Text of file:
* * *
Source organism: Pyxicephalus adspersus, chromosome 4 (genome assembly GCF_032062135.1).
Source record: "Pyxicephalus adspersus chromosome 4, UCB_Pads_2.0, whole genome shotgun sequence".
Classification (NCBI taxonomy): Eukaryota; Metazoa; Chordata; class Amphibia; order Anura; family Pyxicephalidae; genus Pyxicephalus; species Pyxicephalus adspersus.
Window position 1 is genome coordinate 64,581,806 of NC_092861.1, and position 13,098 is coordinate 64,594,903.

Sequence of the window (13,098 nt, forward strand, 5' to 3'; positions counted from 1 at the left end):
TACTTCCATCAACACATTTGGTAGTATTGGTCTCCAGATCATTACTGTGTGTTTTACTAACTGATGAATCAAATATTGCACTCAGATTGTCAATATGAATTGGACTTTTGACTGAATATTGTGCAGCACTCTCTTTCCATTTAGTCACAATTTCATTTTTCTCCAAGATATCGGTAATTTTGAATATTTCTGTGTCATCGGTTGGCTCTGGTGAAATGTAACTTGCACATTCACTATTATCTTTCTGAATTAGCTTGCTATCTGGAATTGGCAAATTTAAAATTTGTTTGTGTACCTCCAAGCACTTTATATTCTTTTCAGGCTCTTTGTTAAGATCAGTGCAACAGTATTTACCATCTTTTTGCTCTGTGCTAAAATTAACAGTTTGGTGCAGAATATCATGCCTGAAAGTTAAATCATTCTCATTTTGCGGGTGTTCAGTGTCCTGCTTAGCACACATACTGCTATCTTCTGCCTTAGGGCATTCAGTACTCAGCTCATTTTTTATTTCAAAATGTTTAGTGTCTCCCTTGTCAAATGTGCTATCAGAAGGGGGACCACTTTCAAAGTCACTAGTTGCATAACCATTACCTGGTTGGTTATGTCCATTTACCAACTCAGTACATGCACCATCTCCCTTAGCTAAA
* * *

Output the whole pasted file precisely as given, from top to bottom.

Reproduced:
Source organism: Pyxicephalus adspersus, chromosome 4 (genome assembly GCF_032062135.1).
Source record: "Pyxicephalus adspersus chromosome 4, UCB_Pads_2.0, whole genome shotgun sequence".
Classification (NCBI taxonomy): Eukaryota; Metazoa; Chordata; class Amphibia; order Anura; family Pyxicephalidae; genus Pyxicephalus; species Pyxicephalus adspersus.
Window position 1 is genome coordinate 64,581,806 of NC_092861.1, and position 13,098 is coordinate 64,594,903.

Sequence of the window (13,098 nt, forward strand, 5' to 3'; positions counted from 1 at the left end):
TACTTCCATCAACACATTTGGTAGTATTGGTCTCCAGATCATTACTGTGTGTTTTACTAACTGATGAATCAAATATTGCACTCAGATTGTCAATATGAATTGGACTTTTGACTGAATATTGTGCAGCACTCTCTTTCCATTTAGTCACAATTTCATTTTTCTCCAAGATATCGGTAATTTTGAATATTTCTGTGTCATCGGTTGGCTCTGGTGAAATGTAACTTGCACATTCACTATTATCTTTCTGAATTAGCTTGCTATCTGGAATTGGCAAATTTAAAATTTGTTTGTGTACCTCCAAGCACTTTATATTCTTTTCAGGCTCTTTGTTAAGATCAGTGCAACAGTATTTACCATCTTTTTGCTCTGTGCTAAAATTAACAGTTTGGTGCAGAATATCATGCCTGAAAGTTAAATCATTCTCATTTTGCGGGTGTTCAGTGTCCTGCTTAGCACACATACTGCTATCTTCTGCCTTAGGGCATTCAGTACTCAGCTCATTTTTTATTTCAAAATGTTTAGTGTCTCCCTTGTCAAATGTGCTATCAGAAGGGGGACCACTTTCAAAGTCACTAGTTGCATAACCATTACCTGGTTGGTTATGTCCATTTACCAACTCAGTACATGCACCATCTCCCTTAGCTAAA